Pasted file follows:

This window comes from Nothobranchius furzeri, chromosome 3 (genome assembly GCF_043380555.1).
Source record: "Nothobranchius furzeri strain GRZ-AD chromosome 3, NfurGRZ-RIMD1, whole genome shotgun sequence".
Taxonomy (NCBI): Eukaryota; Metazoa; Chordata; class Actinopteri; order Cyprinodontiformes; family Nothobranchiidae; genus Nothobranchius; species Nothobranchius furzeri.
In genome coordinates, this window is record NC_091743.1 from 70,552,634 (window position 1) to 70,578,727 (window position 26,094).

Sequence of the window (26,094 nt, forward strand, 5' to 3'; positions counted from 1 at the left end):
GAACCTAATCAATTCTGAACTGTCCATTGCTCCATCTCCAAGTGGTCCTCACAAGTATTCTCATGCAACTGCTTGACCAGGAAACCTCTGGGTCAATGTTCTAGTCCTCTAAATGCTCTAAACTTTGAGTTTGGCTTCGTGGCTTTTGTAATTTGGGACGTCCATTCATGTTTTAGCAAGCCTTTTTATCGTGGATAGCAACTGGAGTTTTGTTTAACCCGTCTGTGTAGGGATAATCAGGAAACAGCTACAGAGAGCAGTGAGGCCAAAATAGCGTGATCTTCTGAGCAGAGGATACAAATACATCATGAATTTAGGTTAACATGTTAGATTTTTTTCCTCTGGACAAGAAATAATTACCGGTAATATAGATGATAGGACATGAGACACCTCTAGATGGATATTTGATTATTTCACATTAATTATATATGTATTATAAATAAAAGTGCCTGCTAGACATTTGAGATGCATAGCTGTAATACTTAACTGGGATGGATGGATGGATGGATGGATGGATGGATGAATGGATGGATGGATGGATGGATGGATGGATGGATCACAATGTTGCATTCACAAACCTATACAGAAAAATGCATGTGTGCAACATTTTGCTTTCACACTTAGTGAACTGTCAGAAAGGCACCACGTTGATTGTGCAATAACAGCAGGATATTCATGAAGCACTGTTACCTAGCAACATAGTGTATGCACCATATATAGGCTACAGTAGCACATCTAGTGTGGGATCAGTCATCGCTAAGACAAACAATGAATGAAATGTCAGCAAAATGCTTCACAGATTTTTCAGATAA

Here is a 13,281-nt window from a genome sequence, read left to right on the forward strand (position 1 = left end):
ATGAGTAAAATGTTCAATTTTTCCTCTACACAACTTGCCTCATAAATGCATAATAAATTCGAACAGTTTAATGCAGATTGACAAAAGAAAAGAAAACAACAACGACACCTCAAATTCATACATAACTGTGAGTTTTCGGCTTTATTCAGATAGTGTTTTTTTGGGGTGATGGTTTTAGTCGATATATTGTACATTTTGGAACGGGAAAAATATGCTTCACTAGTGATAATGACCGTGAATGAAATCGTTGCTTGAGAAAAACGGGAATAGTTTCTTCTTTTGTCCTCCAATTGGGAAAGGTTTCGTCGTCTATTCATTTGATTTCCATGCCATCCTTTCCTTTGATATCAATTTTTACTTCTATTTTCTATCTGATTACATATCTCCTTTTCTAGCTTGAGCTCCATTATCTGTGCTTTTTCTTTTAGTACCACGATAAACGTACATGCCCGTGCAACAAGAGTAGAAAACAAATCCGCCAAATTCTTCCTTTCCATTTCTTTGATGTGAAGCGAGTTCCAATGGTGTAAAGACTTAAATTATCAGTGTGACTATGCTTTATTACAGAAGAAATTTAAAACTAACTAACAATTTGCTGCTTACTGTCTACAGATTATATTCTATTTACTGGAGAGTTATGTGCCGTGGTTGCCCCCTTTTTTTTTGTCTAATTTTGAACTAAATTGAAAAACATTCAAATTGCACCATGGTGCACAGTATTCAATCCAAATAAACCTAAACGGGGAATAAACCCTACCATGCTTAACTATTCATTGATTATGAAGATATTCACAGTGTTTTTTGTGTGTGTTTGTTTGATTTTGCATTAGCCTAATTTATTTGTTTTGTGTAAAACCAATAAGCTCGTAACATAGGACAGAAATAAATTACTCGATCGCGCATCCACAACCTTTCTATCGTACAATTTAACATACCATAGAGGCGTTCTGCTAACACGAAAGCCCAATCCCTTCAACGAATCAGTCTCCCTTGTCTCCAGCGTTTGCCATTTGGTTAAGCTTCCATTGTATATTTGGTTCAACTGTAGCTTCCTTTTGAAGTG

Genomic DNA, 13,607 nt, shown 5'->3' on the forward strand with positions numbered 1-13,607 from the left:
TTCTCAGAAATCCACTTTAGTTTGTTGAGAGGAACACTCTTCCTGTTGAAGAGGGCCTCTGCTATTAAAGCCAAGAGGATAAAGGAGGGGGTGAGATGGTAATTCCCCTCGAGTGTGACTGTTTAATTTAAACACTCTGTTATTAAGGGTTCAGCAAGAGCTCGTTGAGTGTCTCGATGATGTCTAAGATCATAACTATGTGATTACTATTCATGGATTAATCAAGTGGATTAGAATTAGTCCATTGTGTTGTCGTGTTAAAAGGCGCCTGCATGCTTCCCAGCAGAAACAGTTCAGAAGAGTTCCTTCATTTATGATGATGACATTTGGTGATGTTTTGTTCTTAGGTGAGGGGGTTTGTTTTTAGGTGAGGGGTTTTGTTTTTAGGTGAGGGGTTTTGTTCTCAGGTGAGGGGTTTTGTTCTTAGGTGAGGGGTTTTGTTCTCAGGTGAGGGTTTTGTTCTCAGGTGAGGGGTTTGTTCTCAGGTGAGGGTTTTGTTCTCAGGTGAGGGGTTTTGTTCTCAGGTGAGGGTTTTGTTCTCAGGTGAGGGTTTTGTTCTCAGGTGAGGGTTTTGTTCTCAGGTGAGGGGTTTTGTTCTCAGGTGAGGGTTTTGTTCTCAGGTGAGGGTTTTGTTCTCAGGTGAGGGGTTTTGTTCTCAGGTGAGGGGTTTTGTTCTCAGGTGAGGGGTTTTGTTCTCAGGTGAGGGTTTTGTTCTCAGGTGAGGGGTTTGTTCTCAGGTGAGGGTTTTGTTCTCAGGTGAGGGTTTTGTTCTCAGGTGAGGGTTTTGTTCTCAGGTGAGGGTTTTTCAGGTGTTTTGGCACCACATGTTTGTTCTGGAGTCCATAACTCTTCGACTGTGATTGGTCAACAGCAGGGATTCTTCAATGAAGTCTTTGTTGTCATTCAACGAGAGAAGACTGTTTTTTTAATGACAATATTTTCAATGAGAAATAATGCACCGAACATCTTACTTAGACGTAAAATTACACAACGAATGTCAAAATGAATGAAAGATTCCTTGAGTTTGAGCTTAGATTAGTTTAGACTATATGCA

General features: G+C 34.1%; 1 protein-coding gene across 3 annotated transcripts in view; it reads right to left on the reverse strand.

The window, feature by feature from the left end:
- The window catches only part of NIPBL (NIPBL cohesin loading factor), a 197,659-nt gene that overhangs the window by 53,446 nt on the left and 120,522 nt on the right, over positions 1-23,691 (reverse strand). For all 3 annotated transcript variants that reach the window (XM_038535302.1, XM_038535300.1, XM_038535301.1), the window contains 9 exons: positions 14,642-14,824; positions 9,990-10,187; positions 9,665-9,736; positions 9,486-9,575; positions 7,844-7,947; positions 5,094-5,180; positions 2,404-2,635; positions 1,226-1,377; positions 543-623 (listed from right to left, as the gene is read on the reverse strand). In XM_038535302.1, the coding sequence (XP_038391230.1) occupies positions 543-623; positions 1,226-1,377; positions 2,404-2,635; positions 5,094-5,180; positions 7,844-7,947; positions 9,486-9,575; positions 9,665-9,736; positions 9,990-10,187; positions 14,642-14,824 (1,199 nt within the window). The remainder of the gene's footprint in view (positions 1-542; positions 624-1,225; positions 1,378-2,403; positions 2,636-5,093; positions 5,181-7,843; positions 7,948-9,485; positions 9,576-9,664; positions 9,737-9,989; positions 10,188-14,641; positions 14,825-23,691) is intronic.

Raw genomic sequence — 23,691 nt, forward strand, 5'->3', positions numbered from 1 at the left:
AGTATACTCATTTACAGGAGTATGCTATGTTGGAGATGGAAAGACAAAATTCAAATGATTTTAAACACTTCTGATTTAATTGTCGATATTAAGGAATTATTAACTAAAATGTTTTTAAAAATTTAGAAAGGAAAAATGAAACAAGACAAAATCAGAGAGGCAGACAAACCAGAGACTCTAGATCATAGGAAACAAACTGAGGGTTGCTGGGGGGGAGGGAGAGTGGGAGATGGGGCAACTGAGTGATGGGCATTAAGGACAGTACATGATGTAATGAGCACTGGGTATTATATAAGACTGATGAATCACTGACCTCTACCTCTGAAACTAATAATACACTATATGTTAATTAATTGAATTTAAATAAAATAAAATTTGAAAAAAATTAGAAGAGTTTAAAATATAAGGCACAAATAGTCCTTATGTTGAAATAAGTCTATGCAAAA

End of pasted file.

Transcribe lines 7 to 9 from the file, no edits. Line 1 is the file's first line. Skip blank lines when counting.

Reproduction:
Here is a 13,281-nt window from a genome sequence, read left to right on the forward strand (position 1 = left end):
ATGAGTAAAATGTTCAATTTTTCCTCTACACAACTTGCCTCATAAATGCATAATAAATTCGAACAGTTTAATGCAGATTGACAAAAGAAAAGAAAACAACAACGACACCTCAAATTCATACATAACTGTGAGTTTTCGGCTTTATTCAGATAGTGTTTTTTTGGGGTGATGGTTTTAGTCGATATATTGTACATTTTGGAACGGGAAAAATATGCTTCACTAGTGATAATGACCGTGAATGAAATCGTTGCTTGAGAAAAACGGGAATAGTTTCTTCTTTTGTCCTCCAATTGGGAAAGGTTTCGTCGTCTATTCATTTGATTTCCATGCCATCCTTTCCTTTGATATCAATTTTTACTTCTATTTTCTATCTGATTACATATCTCCTTTTCTAGCTTGAGCTCCATTATCTGTGCTTTTTCTTTTAGTACCACGATAAACGTACATGCCCGTGCAACAAGAGTAGAAAACAAATCCGCCAAATTCTTCCTTTCCATTTCTTTGATGTGAAGCGAGTTCCAATGGTGTAAAGACTTAAATTATCAGTGTGACTATGCTTTATTACAGAAGAAATTTAAAACTAACTAACAATTTGCTGCTTACTGTCTACAGATTATATTCTATTTACTGGAGAGTTATGTGCCGTGGTTGCCCCCTTTTTTTTTGTCTAATTTTGAACTAAATTGAAAAACATTCAAATTGCACCATGGTGCACAGTATTCAATCCAAATAAACCTAAACGGGGAATAAACCCTACCATGCTTAACTATTCATTGATTATGAAGATATTCACAGTGTTTTTTGTGTGTGTTTGTTTGATTTTGCATTAGCCTAATTTATTTGTTTTGTGTAAAACCAATAAGCTCGTAACATAGGACAGAAATAAATTACTCGATCGCGCATCCACAACCTTTCTATCGTACAATTTAACATACCATAGAGGCGTTCTGCTAACACGAAAGCCCAATCCCTTCAACGAATCAGTCTCCCTTGTCTCCAGCGTTTGCCATTTGGTTAAGCTTCCATTGTATATTTGGTTCAACTGTAGCTTCCTTTTGAAGTG

Genomic DNA, 13,607 nt, shown 5'->3' on the forward strand with positions numbered 1-13,607 from the left: